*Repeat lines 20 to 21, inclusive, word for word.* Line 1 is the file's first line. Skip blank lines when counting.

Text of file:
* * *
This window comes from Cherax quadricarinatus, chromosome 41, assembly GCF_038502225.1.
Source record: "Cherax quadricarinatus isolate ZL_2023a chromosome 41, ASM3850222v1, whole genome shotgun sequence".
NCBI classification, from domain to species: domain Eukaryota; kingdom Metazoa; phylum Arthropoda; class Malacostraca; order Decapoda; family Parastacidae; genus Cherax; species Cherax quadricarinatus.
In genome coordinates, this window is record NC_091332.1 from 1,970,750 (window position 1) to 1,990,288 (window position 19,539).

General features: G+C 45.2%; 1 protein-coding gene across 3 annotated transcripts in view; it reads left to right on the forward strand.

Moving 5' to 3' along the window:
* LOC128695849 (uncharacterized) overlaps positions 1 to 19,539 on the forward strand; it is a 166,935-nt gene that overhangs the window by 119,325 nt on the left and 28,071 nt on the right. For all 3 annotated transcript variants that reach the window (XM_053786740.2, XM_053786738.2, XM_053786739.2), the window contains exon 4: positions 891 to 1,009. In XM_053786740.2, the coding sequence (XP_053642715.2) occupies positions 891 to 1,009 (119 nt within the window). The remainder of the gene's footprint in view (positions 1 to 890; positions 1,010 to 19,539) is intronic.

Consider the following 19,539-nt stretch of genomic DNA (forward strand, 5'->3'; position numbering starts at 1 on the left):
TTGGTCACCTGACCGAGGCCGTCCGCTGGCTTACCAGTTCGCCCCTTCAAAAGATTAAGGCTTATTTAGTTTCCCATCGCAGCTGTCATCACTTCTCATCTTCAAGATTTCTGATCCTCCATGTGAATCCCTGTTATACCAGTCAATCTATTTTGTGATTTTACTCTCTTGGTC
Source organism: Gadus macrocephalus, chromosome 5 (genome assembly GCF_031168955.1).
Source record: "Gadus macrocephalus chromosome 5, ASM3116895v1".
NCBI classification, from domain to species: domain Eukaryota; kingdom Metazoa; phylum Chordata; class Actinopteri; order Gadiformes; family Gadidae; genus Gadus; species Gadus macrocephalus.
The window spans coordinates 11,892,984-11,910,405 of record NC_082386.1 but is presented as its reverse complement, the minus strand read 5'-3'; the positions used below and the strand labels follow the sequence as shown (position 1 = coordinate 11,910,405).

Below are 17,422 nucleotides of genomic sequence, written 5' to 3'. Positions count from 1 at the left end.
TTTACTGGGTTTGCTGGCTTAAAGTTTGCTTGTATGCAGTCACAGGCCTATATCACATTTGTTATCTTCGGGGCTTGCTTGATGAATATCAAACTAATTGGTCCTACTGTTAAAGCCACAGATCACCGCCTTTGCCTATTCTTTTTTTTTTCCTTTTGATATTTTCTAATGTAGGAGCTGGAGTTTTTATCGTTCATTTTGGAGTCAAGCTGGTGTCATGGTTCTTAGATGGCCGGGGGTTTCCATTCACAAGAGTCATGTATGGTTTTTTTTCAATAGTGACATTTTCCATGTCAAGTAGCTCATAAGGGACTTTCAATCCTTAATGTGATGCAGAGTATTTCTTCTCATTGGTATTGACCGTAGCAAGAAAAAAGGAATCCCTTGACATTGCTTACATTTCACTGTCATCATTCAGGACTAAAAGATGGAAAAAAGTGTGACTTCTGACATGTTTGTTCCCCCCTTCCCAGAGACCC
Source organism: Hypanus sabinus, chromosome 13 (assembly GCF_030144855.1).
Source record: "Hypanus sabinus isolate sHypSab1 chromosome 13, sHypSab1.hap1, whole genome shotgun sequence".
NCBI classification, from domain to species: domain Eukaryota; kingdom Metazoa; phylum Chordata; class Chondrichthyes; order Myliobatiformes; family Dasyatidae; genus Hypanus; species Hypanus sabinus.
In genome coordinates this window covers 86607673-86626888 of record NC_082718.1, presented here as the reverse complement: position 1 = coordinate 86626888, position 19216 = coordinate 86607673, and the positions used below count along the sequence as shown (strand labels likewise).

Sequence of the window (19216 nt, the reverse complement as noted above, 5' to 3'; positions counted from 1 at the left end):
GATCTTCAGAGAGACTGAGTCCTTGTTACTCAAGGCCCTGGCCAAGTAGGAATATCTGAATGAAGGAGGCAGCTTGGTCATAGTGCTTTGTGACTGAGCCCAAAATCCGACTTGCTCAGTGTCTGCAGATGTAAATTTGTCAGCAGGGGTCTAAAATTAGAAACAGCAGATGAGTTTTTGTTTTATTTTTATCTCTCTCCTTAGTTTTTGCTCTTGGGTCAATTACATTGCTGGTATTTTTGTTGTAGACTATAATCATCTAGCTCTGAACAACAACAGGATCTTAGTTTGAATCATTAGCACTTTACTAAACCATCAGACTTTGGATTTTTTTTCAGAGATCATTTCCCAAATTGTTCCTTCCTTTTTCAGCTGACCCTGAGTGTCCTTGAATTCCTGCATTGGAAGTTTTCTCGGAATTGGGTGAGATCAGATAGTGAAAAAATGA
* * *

Sequence of the window (19216 nt, the reverse complement as noted above, 5' to 3'; positions counted from 1 at the left end):
GATCTTCAGAGAGACTGAGTCCTTGTTACTCAAGGCCCTGGCCAAGTAGGAATATCTGAATGAAGGAGGCAGCTTGGTCATAGTGCTTTGTGACTGAGCCCAAAATCCGACTTGCTCAGTGTCTGCAGATGTAAATTTGTCAGCAGGGGTCTAAAATTAGAAACAGCAGATGAGTTTTTGTTTTATTTTTATCTCTCTCCTTAGTTTTTGCTCTTGGGTCAATTACATTGCTGGTATTTTTGTTGTAGACTATAATCATCTAGCTCTGAACAACAACAGGATCTTAGTTTGAATCATTAGCACTTTACTAAACCATCAGACTTTGGATTTTTTTTCAGAGATCATTTCCCAAATTGTTCCTTCCTTTTTCAGCTGACCCTGAGTGTCCTTGAATTCCTGCATTGGAAGTTTTCTCGGAATTGGGTGAGATCAGATAGTGAAAAAATGA